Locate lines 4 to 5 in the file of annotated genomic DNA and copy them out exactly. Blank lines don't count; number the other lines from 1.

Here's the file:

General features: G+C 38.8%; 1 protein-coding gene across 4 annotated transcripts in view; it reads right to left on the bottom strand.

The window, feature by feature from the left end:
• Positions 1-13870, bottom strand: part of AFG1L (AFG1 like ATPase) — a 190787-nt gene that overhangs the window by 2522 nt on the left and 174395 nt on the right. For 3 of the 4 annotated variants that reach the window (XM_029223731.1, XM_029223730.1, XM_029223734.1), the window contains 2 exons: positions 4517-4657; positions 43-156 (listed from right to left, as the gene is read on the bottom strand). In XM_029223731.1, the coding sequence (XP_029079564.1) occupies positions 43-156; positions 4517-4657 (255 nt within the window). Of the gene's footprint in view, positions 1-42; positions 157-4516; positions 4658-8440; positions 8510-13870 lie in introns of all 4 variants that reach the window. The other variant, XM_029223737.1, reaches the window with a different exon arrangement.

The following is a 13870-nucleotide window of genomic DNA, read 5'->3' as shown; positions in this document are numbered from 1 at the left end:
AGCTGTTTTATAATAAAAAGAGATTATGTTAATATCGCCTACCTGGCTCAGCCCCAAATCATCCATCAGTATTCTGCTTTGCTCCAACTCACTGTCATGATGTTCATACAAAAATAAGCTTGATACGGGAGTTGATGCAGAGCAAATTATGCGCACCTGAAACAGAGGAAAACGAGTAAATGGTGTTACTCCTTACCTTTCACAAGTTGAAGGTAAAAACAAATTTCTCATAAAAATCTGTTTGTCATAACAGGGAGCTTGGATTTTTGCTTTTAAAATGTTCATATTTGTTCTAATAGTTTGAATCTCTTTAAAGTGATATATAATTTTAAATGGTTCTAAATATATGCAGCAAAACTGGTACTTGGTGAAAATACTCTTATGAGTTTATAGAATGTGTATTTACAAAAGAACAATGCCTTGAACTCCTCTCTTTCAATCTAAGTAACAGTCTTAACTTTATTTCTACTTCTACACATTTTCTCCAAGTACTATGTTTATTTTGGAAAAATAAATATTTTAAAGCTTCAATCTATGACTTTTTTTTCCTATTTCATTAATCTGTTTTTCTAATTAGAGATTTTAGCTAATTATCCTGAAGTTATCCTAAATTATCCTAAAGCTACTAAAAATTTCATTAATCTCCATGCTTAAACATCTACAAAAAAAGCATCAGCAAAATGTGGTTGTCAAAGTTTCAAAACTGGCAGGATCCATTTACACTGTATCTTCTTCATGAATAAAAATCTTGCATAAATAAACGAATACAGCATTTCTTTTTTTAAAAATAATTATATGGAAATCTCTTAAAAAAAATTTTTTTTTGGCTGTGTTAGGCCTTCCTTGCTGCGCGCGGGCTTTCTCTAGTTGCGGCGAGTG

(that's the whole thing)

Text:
The following is a 13870-nucleotide window of genomic DNA, read 5'->3' as shown; positions in this document are numbered from 1 at the left end:
AGCTGTTTTATAATAAAAAGAGATTATGTTAATATCGCCTACCTGGCTCAGCCCCAAATCATCCATCAGTATTCTGCTTTGCTCCAACTCACTGTCATGATGTTCATACAAAAATAAGCTTGATACGGGAGTTGATGCAGAGCAAATTATGCGCACCTGAAACAGAGGAAAACGAGTAAATGGTGTTACTCCTTACCTTTCACAAGTTGAAGGTAAAAACAAATTTCTCATAAAAATCTGTTTGTCATAACAGGGAGCTTGGATTTTTGCTTTTAAAATGTTCATATTTGTTCTAATAGTTTGAATCTCTTTAAAGTGATATATAATTTTAAATGGTTCTAAATATATGCAGCAAAACTGGTACTTGGTGAAAATACTCTTATGAGTTTATAGAATGTGTATTTACAAAAGAACAATGCCTTGAACTCCTCTCTTTCAATCTAAGTAACAGTCTTAACTTTATTTCTACTTCTACACATTTTCTCCAAGTACTATGTTTATTTTGGAAAAATAAATATTTTAAAGCTTCAATCTATGACTTTTTTTTCCTATTTCATTAATCTGTTTTTCTAATTAGAGATTTTAGCTAATTATCCTGAAGTTATCCTAAATTATCCTAAAGCTACTAAAAATTTCATTAATCTCCATGCTTAAACATCTACAAAAAAAGCATCAGCAAAATGTGGTTGTCAAAGTTTCAAAACTGGCAGGATCCATTTACACTGTATCTTCTTCATGAATAAAAATCTTGCATAAATAAACGAATACAGCATTTCTTTTTTTAAAAATAATTATATGGAAATCTCTTAAAAAAAATTTTTTTTTGGCTGTGTTAGGCCTTCCTTGCTGCGCGCGGGCTTTCTCTAGTTGCGGCGAGTG